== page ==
A Report on Non-Ionizing Radiation

ICES: Microwave News Article Archive (2004 - )

August 1, 2007

John Leonowich died on May 21 in Las Vegas at the age of 53. He worked on both ionizing and non-ionizing radiation for the U.S. Air Force and the Battelle Pacific Northwest Labs. He was a member of the IEEE's standards committee C95 (ICES). At the time of his death, Leonowich was the radiation safety office at the University of Nevada, Las Vegas. His obituary makes note of his "particular affinity towards Godzilla, collecting all sets of memorabilia... [he] even flew to Tokyo, Japan for the premiere of the new Godzilla movie." 

March 23, 2007

The government of Ireland released a report yesterday that generally dismisses health concerns over RF radiation from mobile phones and base stations, as well as concerns over EMFs from power lines. The report, Health Effects of Electromagnetic Fields, was prepared by a four-member panel chaired by Mike Repacholi, the former head of the WHO EMF project. The panel concluded that, "So far no adverse short or long-term health effects have been found from exposure to the RF signals produced by mobile phones and base station transmitters" and that "there are no data available to suggest that the use of mobile phones by children is a health hazard."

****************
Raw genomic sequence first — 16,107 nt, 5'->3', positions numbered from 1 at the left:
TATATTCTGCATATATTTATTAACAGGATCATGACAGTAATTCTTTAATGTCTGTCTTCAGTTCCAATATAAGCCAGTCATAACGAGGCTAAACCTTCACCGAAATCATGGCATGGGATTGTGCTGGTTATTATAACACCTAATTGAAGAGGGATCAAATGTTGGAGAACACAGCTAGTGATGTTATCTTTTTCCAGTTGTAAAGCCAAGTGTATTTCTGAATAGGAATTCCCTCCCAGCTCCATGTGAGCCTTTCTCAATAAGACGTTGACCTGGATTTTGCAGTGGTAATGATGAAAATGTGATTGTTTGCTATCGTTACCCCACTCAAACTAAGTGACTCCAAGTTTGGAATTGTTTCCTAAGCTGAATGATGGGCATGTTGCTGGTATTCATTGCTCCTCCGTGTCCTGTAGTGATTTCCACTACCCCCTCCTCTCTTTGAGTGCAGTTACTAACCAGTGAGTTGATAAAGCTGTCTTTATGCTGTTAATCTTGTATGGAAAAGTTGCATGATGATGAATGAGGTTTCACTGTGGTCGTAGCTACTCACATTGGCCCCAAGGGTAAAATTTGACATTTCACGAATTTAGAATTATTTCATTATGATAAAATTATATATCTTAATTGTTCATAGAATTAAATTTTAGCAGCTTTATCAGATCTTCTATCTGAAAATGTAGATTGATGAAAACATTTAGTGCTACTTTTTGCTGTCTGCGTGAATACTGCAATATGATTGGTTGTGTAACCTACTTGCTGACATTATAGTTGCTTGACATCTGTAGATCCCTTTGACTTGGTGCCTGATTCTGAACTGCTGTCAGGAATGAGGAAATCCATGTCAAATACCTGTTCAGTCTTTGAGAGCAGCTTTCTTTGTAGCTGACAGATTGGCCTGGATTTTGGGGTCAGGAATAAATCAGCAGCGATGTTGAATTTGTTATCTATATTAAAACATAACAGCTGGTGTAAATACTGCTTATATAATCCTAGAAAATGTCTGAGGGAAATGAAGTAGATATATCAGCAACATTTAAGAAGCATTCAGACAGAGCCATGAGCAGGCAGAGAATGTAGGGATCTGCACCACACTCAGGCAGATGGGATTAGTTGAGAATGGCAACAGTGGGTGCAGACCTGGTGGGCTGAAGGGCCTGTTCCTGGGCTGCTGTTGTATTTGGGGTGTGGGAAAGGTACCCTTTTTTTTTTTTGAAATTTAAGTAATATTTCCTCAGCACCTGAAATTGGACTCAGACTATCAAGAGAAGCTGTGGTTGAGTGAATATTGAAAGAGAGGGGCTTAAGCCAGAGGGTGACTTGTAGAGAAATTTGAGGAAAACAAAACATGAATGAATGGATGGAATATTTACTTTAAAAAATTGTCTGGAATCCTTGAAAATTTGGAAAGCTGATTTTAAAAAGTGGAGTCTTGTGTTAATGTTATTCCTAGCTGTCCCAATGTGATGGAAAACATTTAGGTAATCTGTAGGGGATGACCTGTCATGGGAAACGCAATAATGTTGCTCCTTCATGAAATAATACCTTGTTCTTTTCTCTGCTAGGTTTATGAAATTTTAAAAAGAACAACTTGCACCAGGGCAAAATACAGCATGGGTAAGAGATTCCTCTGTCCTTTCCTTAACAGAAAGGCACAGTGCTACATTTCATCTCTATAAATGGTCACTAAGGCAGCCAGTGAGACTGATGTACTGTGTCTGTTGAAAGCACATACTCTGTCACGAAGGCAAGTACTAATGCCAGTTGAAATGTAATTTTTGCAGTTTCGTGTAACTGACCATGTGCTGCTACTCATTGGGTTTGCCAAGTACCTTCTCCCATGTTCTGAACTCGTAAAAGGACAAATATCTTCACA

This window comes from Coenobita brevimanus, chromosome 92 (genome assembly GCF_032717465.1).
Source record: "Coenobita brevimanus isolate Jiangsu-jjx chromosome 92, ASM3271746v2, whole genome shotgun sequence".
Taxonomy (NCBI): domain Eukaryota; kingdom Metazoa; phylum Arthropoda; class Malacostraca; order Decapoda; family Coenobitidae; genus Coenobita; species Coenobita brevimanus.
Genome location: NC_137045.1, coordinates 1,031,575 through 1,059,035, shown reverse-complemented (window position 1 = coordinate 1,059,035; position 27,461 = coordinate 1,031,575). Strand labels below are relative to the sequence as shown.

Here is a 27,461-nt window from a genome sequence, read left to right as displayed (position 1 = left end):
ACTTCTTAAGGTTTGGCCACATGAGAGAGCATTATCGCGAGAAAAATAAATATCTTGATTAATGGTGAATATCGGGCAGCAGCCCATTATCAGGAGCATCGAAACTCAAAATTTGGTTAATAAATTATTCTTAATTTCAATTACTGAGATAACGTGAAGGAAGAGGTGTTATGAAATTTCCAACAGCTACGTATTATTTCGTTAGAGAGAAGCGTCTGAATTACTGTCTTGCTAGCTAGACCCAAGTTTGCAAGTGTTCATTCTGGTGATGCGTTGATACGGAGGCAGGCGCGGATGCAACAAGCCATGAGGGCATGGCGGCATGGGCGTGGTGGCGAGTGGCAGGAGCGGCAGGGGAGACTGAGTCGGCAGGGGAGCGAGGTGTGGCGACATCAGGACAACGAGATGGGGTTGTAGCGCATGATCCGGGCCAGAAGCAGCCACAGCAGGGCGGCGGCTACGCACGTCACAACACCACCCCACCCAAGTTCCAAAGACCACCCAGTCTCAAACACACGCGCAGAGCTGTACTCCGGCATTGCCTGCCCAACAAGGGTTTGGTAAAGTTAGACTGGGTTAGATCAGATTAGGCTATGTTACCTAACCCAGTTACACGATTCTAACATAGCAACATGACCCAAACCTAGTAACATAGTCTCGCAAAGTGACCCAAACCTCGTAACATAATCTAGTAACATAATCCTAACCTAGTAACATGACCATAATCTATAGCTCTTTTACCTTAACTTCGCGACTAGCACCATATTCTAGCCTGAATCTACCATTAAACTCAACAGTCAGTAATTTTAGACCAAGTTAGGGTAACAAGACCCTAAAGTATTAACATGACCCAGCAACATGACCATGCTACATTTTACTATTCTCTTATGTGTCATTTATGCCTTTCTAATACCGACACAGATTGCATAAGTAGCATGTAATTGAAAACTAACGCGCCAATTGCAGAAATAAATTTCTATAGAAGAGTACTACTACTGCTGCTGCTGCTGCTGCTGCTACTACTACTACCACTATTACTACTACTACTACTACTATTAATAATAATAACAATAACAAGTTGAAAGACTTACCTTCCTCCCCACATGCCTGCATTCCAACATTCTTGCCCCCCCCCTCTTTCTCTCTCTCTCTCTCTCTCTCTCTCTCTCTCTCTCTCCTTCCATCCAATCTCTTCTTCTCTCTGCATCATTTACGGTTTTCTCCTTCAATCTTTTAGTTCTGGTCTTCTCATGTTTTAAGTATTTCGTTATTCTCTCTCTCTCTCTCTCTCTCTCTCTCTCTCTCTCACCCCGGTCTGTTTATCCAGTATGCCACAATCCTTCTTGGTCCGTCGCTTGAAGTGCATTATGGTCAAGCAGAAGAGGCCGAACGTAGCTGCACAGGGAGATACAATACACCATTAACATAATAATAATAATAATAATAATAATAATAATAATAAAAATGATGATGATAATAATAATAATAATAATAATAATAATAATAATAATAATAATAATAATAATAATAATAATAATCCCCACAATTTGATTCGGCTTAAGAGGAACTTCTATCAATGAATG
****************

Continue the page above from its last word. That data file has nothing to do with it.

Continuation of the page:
January 14, 2005

As the aftershocks from the Stewart report continue to reverberate, the telecom industry is brazenly moving forward with its plan for a major relaxation of the US limit for radiation exposures from cell phones. Yesterday and today, some members of the IEEE International Committee on Electromagnetic Safety (ICES) are meeting to hammer out their revision of the IEEE RF safety standard (known as C95.1).

One of the major planned changes is to replace the current SAR limit of 1.6 W/Kg, averaged over 1g of tissue, with a standard of 2.0 W/Kg, averaged over 10g.

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